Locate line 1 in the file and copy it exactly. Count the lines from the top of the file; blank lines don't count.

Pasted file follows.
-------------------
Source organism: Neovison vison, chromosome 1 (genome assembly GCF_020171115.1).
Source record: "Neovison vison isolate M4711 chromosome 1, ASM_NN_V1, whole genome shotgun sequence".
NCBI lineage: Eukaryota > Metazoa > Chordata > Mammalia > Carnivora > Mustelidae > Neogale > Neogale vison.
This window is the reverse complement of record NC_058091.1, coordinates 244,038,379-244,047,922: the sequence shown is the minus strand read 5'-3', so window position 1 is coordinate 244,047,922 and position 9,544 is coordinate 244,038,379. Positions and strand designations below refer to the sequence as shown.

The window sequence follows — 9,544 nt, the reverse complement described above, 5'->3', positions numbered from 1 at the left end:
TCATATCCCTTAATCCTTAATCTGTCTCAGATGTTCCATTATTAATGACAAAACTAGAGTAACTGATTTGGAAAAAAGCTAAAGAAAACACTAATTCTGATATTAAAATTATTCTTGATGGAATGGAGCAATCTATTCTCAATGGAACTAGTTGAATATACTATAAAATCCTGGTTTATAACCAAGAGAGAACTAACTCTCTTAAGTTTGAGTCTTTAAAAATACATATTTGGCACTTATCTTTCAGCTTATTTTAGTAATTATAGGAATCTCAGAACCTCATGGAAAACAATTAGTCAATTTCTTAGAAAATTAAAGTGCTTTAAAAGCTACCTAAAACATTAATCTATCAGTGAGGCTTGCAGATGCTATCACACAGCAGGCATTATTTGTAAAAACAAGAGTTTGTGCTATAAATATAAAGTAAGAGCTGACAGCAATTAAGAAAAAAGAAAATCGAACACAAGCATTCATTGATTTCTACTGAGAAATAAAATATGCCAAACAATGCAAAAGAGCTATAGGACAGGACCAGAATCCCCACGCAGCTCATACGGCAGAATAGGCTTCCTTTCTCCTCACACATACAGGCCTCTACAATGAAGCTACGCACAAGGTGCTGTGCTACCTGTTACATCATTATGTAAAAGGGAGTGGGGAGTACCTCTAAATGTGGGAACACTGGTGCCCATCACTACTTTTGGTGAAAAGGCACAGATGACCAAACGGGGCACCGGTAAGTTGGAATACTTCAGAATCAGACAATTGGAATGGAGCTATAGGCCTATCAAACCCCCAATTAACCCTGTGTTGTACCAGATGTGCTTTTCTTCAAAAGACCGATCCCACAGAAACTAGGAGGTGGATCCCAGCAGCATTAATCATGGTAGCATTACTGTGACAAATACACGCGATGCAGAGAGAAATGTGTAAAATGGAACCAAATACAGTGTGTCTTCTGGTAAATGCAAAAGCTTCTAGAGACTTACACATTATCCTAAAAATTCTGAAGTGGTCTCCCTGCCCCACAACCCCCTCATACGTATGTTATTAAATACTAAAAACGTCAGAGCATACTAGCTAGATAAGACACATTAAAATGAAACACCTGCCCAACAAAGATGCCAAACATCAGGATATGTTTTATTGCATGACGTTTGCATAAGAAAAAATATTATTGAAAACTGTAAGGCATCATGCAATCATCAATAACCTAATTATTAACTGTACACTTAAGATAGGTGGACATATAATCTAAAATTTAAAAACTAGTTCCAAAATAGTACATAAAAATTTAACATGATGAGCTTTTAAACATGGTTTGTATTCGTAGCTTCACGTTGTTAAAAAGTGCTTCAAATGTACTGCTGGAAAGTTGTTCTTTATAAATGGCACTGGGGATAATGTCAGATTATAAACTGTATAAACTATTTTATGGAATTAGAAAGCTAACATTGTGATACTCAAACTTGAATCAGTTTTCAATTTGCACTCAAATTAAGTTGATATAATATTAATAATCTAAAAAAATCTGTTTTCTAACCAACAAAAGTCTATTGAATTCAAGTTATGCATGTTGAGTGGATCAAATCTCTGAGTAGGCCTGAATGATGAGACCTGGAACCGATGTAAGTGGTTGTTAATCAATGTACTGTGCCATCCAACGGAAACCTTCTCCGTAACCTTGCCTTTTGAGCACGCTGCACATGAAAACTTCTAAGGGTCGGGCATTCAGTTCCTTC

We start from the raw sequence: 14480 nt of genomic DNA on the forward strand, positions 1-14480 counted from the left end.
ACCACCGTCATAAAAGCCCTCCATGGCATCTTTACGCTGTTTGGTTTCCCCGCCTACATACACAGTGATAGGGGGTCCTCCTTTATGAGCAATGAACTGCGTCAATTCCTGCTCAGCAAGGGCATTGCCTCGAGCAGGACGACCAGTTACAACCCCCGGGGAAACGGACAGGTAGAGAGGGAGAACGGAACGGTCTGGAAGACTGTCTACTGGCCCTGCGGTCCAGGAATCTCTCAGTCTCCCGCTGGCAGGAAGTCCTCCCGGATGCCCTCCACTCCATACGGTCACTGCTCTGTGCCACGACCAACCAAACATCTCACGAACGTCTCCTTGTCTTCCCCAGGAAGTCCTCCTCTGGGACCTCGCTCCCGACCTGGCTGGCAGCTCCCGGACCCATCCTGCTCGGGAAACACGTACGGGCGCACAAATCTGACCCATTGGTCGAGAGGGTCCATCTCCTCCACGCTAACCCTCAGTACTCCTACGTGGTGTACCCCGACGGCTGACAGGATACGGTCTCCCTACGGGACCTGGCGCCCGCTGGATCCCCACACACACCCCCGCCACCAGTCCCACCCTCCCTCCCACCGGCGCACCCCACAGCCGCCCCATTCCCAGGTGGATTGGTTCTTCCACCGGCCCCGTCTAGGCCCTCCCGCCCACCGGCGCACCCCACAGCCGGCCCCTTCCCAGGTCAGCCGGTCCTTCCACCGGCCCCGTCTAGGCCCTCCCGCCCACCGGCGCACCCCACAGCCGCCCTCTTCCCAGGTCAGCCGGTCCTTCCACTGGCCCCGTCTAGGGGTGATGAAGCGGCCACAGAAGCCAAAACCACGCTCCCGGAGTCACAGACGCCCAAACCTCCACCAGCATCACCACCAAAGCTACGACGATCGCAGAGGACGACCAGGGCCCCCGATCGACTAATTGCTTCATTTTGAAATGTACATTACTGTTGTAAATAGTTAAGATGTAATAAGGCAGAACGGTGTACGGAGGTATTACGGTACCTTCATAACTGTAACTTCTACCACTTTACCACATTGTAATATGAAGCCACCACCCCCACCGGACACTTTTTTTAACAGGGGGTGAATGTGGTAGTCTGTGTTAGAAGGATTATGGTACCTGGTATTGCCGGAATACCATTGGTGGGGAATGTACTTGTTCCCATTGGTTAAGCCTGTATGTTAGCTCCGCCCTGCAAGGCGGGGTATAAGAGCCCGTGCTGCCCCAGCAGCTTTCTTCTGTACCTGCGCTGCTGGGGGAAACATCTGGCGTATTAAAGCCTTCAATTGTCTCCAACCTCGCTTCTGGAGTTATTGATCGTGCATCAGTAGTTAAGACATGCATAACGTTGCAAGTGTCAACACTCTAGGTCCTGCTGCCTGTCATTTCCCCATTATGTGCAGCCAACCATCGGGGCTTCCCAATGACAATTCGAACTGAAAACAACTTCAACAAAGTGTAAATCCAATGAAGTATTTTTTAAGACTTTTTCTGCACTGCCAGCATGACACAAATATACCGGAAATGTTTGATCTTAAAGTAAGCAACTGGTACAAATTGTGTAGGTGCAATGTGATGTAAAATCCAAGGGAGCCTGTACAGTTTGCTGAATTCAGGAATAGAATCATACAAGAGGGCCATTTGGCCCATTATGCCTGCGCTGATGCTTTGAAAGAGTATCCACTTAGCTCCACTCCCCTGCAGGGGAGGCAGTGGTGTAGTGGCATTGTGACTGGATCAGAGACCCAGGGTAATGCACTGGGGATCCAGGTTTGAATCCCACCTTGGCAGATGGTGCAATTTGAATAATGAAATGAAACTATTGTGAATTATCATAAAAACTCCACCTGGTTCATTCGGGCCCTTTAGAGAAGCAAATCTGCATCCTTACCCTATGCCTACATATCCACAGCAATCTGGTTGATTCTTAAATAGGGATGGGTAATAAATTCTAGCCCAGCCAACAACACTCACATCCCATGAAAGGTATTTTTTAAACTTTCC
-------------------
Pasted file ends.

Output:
Source organism: Neovison vison, chromosome 1 (genome assembly GCF_020171115.1).